Isaac Fish | Mar 7, 2021 | 0
Climate Work is Not Just For Schools: Remembering Zappos CEO Toni Hsieh
People are mourning the passing of Toni Hsieh (46), the former CEO of Zappos Shoes. You may wonder why I would mention Toni on a blog dedicated to helping schools. When I connect with secondary educators, I often hear that we should not use positive approaches with our students. Their reason is that when students enter the “real world,” businesses do not do “soft skills” things like teaching and rewarding behavior. That’s true..except for companies that are both successful with their teams and their finances.
Identifying and Teaching Expectations
Toni Hsieh, a Taiwanese American, created one of the largest and most profitable online shoe companies globally, Zappos Shoes. Similar to what positive behavior support (PBS) researchers suggest, his team developed core expectations that guide their organization. Typically, in a PBS model, schools are encouraged to identify and teach three to five expectations. For example, a school team might decide that everyone in the community should be respectful, responsible, and safe. Although Zappos has more expectations than we might recommend for schools, there are similarities. At Zappos expected skills are taught and modeled for all employees. Here a list of Zappos’ ten expectations, which they call core values:
Zappos’ Ten Expectations
Deliver WOW Through Service
Embrace and Drive Change
Create Fun and A Little Weirdness
Be Adventurous, Creative, and Open-Minded
Pursue Growth and Learning
Build Open and Honest Relationships With Communication
Build a Positive Team and Family Spirit
Do More With Less
Be Passionate and Determined
Acknowledging Community Members
Another component of PBS in schools is to acknowledge the appropriate behaviors of students and staff. For example, you might have immediate acknowledgments such as tickets students can earn when demonstrating desired behavior (see this link for more examples of acknowledgment in secondary schools). Toni and his Zappos team also found ways to celebrate their employees when they engaged in the expected behaviors as well. For example, on any given day at his headquarters, you might find a parade or other celebration to highlight the ways an employee demonstrated the expected behaviors for their community. He believed that building a positive climate through acknowledging and celebrating successes was key to building an effective climate.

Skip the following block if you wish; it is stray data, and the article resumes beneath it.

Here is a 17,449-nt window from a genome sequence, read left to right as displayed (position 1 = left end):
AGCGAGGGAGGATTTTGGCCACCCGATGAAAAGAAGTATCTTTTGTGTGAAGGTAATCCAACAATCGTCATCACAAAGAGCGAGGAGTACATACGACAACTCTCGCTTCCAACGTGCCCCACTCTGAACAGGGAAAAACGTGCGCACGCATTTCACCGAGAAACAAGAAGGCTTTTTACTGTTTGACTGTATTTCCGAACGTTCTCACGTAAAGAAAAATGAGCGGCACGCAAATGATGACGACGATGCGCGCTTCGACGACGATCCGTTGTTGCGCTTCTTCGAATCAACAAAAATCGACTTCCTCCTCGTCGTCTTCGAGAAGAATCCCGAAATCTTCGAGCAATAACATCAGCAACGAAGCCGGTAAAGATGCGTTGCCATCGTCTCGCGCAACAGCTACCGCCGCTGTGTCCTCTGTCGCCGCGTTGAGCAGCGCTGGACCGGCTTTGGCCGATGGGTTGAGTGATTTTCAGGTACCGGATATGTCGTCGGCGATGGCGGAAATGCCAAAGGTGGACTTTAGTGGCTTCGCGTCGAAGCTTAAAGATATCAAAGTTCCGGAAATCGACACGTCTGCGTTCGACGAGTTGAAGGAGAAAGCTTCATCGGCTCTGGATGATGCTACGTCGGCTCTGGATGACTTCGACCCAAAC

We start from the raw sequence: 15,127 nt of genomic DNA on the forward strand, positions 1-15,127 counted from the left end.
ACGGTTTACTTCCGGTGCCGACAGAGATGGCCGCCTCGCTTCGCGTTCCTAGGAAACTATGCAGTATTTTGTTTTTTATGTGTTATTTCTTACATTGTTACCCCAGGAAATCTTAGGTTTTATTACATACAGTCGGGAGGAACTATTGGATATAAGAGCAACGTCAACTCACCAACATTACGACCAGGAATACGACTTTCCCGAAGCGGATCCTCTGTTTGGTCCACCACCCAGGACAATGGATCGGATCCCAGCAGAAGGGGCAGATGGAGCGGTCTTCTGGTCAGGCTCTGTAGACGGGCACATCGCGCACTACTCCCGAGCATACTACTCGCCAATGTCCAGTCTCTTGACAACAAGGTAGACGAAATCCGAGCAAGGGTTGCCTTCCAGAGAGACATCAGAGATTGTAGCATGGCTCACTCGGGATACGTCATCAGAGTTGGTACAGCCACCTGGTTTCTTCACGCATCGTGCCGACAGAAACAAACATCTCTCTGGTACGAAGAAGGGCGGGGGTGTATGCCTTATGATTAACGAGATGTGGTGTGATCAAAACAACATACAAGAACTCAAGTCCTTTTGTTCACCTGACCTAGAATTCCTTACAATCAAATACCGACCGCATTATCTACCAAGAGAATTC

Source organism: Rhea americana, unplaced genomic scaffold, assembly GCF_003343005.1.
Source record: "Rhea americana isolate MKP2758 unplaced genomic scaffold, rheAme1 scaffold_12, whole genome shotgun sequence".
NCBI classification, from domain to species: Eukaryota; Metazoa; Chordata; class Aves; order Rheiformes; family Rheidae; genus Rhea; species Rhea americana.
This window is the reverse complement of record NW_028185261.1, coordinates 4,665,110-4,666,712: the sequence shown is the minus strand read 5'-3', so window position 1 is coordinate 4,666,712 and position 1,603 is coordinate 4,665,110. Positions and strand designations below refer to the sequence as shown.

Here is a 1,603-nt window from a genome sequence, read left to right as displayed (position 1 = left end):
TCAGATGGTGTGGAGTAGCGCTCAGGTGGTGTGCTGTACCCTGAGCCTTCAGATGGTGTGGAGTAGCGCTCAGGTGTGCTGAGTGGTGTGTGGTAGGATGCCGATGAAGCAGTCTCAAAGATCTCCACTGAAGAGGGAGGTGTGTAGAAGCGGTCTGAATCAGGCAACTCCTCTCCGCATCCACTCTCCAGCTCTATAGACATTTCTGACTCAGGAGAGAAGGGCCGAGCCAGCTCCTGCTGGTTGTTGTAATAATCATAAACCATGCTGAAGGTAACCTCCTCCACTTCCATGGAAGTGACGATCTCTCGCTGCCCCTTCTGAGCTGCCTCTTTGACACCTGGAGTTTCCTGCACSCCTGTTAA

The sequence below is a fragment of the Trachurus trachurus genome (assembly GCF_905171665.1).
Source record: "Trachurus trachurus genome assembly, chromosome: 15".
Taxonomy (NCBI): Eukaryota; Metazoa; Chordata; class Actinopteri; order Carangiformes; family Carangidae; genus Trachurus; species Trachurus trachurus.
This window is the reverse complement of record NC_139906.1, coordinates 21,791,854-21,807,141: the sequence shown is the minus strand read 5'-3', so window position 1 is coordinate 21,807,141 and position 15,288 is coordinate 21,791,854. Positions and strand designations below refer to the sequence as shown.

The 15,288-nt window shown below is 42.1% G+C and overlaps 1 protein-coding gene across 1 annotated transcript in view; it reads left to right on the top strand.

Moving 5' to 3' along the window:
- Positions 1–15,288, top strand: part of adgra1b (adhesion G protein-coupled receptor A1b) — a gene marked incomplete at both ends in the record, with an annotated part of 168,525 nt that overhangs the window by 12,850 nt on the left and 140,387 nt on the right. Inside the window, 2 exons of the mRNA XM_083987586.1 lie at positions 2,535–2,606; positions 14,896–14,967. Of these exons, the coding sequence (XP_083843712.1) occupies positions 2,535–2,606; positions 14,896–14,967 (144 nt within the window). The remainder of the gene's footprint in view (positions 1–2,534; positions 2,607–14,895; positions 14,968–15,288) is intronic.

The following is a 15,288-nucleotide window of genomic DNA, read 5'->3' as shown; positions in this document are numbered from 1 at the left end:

Here is a short video with examples of the ways the staff are celebrated at Zappos
Many secondary teachers have moved from one side of the desk as students to the other as teachers. Unfortunately, they may not be aware that developing a positive culture is key to success in many successful non-educational organizations. By helping teachers see the importance of positive strategies in post-secondary settings, you may see additional buy-in for addressing school climate.
I would recommend two other books to help provide secondary educators with perspectives on the way successful companies use positive behavior support like approaches. The first is called Leading With Luv, which is Southwest Airlines’ story (one of the only consistently profitable airlines in the United States). The second book is Being the Boss, a book by Harvard researchers on the surprising ways many prosperous Fortune 500 companies maintain their profits while addressing climate for their staff. Both books talk about ways that successful companies teach expectations, acknowledge their employees, and find ways to redirect problem behaviors in humane ways.
I would just like to thank you, Toni, for teaching me and so many others that treating people with humanity is good teaching and good business. Focusing on your climate is not just something businesses should be encouraged to do; it can be useful for any setting where two or more people come together. I think Toni said this sentiment better himself.
“For individuals, character is destiny. For organizations, culture is destiny.” – Tony Hsieh, Delivering Happiness: A Path to Profits, Passion, and Purpose
This blog was first posted at hankbohanon.net